- My second version (first variation) was a “Seascape”. I love it. Maybe my favorite of all of them.
- Third, was in ivory and spring green. Very natural and organic.
- Fourth, my daughter chose the color palette, and so it became “Whitney’s Scarf”. That girl has a wonderful eye for color!
- The fifth version was an Easter edition of the pattern, or as I like to refer to it, “The one that looks like a watermelon.”
And now I’ve finished number six. I like it a lot. It’s more of a winter colorway-crisp, cool and evocative of all things brisk.
Too much? Maybe. I’ll just leave it at “I like it. A lot.”
Each of these scarves will complete their creative journey as a Christmas present. Needless to say, the person who gets number six will have to be very special-at least as special as number six.
I completed the first panel of Jennifer Hansen’s Tunisian Multi-Garment!
It was fun. Learning Tunisian has been very gratifying. These pictures were taken after my first quick run at blocking. I still have some perfecting to do with the structure.
I have a sneaky suspicion that I would have been happier with a slightly larger size. I won’t know for certain until I’ve completed the second panel. The sizes were based on bust circumference and I think I would prefer a little more length on what will inevitably be the “torso”. Maybe I’m long-waisted….or maybe my tummy is a little more of an issue than my bust….
The color work is fascinating. Let it be known, however, that it leaves a gazillion ends to be woven. Hence the probable delay in starting the second panel for the garment. I need a little time to forget what a pain those ends were.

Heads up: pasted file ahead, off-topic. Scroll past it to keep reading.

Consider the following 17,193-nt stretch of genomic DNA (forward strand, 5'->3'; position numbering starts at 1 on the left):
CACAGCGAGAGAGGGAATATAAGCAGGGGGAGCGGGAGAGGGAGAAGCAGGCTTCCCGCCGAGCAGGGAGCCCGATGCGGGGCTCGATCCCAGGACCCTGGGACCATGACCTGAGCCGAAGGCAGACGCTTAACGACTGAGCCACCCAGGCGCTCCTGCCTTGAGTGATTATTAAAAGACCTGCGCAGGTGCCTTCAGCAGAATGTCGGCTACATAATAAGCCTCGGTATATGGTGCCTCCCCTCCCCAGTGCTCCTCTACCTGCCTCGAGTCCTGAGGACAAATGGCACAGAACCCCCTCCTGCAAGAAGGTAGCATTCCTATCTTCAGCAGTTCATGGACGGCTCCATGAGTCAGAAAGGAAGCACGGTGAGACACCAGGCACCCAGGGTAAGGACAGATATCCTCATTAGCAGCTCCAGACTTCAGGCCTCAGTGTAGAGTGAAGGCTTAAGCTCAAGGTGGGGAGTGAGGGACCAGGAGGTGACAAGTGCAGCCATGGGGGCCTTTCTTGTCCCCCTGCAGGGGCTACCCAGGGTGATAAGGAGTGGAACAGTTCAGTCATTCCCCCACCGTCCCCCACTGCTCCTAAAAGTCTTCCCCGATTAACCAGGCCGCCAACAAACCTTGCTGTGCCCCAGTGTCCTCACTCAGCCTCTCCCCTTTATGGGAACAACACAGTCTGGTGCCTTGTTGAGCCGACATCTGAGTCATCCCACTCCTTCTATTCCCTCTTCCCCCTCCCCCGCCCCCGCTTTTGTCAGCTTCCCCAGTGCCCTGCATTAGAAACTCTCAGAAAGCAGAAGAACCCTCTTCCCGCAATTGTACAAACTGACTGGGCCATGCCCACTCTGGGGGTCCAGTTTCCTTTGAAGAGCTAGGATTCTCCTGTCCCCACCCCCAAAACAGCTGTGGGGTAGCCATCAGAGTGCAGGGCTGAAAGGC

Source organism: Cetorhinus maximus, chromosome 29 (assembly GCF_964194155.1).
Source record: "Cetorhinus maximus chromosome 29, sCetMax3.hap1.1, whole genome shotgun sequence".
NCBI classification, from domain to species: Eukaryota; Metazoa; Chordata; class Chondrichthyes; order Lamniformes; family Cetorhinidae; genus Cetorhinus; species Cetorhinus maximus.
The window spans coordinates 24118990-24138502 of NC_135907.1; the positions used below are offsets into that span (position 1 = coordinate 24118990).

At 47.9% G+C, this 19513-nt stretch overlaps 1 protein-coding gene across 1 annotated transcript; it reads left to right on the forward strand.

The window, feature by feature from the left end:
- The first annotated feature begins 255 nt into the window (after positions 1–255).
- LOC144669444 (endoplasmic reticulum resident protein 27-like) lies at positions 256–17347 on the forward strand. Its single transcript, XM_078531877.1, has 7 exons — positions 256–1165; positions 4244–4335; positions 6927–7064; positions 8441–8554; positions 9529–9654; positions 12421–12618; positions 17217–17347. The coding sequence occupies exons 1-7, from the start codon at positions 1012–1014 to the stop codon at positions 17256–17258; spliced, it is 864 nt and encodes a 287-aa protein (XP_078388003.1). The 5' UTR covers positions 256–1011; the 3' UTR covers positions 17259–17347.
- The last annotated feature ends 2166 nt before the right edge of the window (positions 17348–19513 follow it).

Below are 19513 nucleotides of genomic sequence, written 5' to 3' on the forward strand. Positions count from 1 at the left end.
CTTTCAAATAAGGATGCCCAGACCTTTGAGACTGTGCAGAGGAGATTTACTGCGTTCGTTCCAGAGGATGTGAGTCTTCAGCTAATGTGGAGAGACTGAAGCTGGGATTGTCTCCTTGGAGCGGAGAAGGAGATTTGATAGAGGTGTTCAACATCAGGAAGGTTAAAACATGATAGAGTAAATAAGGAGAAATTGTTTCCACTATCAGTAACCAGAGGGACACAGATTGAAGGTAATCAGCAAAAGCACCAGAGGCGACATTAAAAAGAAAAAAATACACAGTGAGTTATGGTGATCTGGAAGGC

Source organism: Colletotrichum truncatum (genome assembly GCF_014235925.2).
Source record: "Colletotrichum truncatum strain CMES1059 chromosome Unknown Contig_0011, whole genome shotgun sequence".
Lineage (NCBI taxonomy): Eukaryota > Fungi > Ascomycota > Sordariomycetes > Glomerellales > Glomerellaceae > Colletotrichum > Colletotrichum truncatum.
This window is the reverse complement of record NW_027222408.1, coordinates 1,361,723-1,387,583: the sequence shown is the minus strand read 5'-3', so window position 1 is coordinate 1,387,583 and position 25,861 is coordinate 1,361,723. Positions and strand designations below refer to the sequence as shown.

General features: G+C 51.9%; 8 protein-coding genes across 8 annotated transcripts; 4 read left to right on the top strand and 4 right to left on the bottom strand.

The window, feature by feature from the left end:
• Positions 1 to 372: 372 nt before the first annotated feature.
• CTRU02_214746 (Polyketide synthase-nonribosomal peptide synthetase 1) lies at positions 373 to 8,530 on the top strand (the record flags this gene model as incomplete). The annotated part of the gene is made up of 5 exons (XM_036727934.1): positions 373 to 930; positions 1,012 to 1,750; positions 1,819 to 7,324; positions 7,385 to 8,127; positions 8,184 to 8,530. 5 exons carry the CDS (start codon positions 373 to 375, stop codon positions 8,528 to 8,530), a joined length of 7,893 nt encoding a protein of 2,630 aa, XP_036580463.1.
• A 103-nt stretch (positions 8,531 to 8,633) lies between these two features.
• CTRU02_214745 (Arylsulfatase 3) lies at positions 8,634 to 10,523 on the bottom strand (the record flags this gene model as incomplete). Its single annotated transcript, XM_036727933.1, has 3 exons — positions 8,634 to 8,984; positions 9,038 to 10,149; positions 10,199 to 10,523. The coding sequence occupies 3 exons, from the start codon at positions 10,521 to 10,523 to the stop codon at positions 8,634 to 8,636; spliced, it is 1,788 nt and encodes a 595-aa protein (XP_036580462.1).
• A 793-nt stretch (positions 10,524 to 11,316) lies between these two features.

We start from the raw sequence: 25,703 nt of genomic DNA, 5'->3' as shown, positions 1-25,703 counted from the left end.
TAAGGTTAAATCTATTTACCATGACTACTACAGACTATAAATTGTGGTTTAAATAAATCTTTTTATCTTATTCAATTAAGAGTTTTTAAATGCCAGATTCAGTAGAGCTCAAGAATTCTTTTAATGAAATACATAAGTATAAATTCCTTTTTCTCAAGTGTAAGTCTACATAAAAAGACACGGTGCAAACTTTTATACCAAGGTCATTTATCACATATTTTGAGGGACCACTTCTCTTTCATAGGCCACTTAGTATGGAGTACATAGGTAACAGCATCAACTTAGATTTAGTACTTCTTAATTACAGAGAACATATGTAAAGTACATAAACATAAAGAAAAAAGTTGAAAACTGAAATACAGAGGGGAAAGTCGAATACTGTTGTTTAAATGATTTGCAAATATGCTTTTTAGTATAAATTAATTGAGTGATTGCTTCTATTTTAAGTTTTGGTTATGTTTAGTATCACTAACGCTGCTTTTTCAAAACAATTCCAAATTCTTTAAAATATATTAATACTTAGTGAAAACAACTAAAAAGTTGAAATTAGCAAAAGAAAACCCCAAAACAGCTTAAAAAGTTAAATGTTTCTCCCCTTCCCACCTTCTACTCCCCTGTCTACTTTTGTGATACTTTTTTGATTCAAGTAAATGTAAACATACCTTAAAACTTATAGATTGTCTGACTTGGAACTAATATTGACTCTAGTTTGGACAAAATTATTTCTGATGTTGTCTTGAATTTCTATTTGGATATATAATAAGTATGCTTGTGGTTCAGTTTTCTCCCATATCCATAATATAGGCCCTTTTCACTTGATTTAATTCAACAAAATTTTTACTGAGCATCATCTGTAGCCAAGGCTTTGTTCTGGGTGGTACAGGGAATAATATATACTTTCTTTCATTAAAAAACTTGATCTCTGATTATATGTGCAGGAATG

All in all, however, I’m extremely pleased! The Craftsy class on Tunisian was a great experience. I’ve signed on for three additional classes since beginning the Tunisian. I’m not sure that the instruction I’m seeing is the same quality that Jennifer Hansen provided in the Tunisian class, but I love the platform and recommend it for anyone who struggles to find classes available in your location or that work with your schedule.
I’ve been multi-tasking….burning both ends of the candle, if you will. On the one hand, I am full steam ahead with my Tunisian Crochet class and the Multi Garment.
Simultaneously, I am “go” for my sewing “Do Over”.
It’s like dating two guys when you’re single. You usually spend one date wishing you were on another. Then you feel guilty when you’re on a date with a guy you really like, because the other dude is more responsible and more stable. Usually things fall apart with both of them at about the same time and you wind up with no date…but I digress…